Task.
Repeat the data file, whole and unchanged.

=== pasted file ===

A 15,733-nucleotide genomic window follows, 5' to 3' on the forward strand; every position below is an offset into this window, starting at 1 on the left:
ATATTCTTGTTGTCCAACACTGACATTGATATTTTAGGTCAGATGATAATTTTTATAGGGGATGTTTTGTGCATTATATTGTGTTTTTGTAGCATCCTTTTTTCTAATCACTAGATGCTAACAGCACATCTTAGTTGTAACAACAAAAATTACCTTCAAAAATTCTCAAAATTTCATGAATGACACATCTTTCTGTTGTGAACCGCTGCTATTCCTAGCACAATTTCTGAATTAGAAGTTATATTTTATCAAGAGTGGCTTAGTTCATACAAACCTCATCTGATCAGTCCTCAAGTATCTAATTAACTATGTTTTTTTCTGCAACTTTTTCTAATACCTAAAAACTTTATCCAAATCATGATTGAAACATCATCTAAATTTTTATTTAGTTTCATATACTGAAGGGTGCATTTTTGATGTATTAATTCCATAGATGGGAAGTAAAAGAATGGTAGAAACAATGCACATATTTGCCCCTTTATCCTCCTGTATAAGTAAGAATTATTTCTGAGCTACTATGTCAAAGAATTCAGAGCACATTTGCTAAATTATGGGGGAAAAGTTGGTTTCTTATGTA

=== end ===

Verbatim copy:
A 15,733-nucleotide genomic window follows, 5' to 3' on the forward strand; every position below is an offset into this window, starting at 1 on the left:
ATATTCTTGTTGTCCAACACTGACATTGATATTTTAGGTCAGATGATAATTTTTATAGGGGATGTTTTGTGCATTATATTGTGTTTTTGTAGCATCCTTTTTTCTAATCACTAGATGCTAACAGCACATCTTAGTTGTAACAACAAAAATTACCTTCAAAAATTCTCAAAATTTCATGAATGACACATCTTTCTGTTGTGAACCGCTGCTATTCCTAGCACAATTTCTGAATTAGAAGTTATATTTTATCAAGAGTGGCTTAGTTCATACAAACCTCATCTGATCAGTCCTCAAGTATCTAATTAACTATGTTTTTTTCTGCAACTTTTTCTAATACCTAAAAACTTTATCCAAATCATGATTGAAACATCATCTAAATTTTTATTTAGTTTCATATACTGAAGGGTGCATTTTTGATGTATTAATTCCATAGATGGGAAGTAAAAGAATGGTAGAAACAATGCACATATTTGCCCCTTTATCCTCCTGTATAAGTAAGAATTATTTCTGAGCTACTATGTCAAAGAATTCAGAGCACATTTGCTAAATTATGGGGGAAAAGTTGGTTTCTTATGTA